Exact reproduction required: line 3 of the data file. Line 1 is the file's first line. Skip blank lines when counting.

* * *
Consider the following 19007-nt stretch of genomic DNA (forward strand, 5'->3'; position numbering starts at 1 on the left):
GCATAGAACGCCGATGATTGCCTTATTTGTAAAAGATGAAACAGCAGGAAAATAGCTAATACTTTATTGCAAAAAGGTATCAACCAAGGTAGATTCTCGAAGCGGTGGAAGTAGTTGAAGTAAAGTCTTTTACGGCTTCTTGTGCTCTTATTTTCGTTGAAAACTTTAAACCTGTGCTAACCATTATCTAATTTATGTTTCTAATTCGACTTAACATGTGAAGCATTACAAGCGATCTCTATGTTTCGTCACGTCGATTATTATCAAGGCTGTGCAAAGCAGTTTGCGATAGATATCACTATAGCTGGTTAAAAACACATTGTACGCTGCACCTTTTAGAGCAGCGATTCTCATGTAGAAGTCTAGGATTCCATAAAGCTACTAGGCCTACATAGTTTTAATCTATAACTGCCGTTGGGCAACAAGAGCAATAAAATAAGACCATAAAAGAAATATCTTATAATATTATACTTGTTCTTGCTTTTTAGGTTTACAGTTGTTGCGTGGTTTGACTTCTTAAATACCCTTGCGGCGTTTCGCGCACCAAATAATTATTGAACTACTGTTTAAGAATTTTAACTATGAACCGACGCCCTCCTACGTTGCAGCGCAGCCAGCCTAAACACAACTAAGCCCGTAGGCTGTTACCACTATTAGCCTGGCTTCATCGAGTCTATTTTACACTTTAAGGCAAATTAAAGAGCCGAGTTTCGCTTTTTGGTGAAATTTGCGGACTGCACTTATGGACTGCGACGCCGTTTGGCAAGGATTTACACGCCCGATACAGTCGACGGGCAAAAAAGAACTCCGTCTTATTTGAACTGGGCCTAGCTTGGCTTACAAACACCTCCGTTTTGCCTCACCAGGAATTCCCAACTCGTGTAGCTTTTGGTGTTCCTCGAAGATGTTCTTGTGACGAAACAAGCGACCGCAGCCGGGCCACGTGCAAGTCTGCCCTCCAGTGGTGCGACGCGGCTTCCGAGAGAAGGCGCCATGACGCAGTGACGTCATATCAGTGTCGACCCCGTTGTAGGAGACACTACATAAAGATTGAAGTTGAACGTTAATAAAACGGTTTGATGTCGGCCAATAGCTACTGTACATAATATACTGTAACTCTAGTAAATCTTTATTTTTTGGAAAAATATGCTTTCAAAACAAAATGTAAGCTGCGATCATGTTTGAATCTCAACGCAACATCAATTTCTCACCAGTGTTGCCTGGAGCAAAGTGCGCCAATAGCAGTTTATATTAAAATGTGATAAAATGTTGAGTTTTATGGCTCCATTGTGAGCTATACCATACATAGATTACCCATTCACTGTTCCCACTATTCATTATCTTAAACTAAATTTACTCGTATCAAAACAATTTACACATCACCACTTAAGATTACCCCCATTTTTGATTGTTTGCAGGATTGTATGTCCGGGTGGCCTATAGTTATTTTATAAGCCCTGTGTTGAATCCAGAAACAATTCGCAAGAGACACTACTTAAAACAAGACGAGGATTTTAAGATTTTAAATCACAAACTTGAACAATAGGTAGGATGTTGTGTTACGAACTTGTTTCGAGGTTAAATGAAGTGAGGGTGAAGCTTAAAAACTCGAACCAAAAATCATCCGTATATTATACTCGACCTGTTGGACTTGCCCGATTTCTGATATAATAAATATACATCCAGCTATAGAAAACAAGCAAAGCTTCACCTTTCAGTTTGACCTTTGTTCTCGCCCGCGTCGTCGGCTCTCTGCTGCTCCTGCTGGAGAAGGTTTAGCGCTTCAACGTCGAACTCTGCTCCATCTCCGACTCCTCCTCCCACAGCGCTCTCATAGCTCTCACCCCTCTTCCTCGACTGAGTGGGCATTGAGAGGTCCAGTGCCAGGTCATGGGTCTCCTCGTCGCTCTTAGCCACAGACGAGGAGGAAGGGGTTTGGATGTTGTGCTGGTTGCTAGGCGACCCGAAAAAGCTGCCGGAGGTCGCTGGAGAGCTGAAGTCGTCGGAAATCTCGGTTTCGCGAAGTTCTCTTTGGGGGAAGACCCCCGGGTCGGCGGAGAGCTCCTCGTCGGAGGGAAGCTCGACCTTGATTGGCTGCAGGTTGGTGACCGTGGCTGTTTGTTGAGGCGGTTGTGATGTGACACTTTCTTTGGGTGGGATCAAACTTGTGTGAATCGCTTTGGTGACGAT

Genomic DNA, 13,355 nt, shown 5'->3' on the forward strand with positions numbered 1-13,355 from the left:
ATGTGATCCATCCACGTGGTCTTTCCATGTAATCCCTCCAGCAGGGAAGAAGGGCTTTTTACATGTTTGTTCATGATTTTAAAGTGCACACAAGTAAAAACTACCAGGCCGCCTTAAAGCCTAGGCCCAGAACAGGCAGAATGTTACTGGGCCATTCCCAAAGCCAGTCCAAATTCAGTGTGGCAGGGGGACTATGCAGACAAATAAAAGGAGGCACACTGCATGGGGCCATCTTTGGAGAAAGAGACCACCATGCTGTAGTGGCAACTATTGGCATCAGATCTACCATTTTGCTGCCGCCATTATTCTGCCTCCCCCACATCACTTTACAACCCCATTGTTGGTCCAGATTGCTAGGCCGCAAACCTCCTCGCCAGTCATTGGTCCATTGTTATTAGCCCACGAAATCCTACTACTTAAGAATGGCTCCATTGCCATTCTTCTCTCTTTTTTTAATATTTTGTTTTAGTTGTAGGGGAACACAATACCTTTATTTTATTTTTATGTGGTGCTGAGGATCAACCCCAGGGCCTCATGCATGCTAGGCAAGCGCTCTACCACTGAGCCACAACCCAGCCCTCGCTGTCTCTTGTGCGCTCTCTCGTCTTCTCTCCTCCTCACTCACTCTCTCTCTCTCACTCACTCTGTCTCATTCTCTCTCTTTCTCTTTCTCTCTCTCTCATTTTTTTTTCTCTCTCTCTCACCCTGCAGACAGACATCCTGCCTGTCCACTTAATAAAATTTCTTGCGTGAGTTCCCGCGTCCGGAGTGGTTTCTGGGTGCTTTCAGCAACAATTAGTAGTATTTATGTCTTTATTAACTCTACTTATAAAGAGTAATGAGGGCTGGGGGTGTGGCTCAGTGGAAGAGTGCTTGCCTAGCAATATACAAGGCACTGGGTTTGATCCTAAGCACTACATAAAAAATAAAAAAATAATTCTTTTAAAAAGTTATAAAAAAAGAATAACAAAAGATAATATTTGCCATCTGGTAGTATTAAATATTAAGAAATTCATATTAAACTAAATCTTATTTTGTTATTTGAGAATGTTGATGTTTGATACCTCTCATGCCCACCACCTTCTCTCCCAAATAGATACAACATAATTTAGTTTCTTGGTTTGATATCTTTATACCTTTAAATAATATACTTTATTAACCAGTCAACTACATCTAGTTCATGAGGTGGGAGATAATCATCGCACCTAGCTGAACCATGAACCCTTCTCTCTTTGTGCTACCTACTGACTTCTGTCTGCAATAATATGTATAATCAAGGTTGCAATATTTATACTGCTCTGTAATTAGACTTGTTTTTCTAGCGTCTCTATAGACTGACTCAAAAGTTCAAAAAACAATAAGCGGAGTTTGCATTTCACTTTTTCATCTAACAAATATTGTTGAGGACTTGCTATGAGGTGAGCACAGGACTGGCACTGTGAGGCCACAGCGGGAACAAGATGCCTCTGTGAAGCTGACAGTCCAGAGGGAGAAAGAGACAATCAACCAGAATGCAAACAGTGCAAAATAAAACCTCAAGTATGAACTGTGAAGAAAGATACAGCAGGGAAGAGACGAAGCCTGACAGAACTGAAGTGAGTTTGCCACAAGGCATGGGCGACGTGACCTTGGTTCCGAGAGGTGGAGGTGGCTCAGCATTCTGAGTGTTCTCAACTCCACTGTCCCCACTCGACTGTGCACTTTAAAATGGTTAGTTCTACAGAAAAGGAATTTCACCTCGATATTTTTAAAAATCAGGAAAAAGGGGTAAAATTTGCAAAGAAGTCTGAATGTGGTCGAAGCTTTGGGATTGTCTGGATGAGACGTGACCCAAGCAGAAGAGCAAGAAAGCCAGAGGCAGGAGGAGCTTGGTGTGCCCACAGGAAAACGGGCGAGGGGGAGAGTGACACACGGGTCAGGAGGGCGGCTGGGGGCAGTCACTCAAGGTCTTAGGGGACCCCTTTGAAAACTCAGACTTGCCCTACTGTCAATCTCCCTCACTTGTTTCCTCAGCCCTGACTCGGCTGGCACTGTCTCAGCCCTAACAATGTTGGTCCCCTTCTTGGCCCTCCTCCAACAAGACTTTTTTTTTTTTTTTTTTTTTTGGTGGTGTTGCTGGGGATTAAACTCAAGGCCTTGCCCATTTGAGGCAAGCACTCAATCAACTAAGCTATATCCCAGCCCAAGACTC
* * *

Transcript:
Genomic DNA, 13,355 nt, shown 5'->3' on the forward strand with positions numbered 1-13,355 from the left: